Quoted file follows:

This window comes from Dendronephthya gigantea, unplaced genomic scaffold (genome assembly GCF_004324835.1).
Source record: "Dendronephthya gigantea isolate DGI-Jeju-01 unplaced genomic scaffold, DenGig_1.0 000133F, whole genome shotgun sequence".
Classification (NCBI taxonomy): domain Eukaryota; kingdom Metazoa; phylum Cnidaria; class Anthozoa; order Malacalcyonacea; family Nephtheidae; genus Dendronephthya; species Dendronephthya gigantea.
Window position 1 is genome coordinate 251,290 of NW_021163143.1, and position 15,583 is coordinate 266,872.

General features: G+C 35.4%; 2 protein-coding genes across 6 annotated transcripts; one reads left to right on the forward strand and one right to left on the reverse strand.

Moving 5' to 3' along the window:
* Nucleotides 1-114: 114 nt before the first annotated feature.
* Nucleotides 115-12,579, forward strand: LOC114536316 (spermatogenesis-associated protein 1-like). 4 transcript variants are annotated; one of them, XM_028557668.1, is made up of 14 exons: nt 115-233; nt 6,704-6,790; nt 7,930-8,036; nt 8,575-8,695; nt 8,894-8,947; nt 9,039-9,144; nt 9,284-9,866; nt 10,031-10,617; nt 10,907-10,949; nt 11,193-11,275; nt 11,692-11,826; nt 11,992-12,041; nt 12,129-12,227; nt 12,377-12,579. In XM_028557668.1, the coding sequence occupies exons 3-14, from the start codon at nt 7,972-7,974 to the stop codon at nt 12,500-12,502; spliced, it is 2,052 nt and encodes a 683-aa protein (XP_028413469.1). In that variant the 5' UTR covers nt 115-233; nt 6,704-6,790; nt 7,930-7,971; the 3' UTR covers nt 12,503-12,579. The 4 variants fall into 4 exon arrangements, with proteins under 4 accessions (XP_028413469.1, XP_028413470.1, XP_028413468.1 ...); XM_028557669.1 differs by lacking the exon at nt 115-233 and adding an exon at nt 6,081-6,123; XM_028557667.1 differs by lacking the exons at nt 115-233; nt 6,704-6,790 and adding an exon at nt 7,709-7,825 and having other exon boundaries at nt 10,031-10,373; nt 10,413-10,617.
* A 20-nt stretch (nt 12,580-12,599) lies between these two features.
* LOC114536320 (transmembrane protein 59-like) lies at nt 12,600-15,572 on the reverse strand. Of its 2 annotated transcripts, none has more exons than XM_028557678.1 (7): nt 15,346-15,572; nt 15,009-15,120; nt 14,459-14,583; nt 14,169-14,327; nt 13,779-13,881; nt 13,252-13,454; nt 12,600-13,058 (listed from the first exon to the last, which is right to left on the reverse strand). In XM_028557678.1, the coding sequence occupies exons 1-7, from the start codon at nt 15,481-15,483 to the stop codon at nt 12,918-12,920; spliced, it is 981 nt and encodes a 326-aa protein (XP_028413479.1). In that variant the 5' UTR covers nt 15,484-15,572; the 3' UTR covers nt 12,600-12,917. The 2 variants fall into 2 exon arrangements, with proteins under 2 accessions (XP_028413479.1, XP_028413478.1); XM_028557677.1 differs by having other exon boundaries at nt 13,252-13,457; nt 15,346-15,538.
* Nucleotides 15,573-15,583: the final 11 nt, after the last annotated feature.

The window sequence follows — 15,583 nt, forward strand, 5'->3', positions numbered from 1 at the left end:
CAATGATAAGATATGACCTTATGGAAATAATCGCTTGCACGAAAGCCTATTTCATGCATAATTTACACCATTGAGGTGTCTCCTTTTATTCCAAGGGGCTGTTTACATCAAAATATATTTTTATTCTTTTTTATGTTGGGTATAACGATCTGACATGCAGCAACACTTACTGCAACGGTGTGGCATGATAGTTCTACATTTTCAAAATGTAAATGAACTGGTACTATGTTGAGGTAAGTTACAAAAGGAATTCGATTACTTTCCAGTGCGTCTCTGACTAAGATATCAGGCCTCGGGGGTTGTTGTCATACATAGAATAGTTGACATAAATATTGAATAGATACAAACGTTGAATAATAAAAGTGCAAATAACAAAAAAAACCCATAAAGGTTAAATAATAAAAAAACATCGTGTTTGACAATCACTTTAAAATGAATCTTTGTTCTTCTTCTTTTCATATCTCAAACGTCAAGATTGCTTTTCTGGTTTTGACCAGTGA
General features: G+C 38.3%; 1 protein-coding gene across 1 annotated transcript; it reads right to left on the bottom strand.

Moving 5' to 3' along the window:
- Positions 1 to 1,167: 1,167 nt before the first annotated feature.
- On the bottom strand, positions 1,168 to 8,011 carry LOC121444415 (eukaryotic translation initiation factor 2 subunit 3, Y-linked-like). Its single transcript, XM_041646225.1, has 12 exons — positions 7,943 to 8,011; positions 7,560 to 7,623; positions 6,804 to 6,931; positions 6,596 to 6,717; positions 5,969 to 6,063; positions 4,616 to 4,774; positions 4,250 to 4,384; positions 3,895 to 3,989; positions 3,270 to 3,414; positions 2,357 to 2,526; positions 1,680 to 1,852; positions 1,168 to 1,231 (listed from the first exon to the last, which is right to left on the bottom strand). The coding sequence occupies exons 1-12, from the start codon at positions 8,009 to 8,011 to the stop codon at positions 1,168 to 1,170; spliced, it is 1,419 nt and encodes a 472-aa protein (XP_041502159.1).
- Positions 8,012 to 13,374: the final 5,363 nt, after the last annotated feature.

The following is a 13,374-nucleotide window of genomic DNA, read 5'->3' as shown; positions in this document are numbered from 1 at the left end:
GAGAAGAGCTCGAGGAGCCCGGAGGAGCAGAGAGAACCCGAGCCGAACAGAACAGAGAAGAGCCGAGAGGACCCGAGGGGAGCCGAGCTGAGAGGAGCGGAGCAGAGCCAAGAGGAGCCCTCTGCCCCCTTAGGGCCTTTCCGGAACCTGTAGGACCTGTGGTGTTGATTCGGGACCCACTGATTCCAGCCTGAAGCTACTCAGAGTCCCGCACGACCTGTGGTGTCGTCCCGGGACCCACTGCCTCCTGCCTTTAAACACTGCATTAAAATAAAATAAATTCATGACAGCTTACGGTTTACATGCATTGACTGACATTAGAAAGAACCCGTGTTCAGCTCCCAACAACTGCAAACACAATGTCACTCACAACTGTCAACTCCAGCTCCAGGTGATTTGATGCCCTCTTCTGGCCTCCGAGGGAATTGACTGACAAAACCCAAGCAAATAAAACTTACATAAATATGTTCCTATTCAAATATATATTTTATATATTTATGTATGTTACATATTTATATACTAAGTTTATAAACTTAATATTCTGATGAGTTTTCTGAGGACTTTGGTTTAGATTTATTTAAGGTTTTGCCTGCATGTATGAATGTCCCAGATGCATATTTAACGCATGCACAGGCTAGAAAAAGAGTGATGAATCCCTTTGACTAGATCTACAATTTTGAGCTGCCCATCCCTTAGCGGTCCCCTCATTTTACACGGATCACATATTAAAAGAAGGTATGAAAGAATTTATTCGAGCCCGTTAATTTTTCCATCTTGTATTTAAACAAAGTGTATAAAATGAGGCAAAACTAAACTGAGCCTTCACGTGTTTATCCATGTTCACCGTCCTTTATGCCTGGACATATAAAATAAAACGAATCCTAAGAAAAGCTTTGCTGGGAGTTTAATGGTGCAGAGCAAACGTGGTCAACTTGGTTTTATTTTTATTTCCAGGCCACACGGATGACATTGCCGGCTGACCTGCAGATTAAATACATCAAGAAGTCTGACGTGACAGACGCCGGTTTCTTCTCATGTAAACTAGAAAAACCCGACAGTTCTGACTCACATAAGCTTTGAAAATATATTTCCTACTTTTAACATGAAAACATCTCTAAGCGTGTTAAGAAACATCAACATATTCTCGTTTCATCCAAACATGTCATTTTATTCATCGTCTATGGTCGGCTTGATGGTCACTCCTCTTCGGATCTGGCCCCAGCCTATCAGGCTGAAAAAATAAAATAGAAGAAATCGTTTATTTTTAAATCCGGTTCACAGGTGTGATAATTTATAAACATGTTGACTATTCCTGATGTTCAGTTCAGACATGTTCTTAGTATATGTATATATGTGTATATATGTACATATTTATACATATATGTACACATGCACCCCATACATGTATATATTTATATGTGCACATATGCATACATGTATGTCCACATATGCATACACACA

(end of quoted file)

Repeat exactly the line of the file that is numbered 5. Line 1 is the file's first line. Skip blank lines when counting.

General features: G+C 35.4%; 2 protein-coding genes across 6 annotated transcripts; one reads left to right on the forward strand and one right to left on the reverse strand.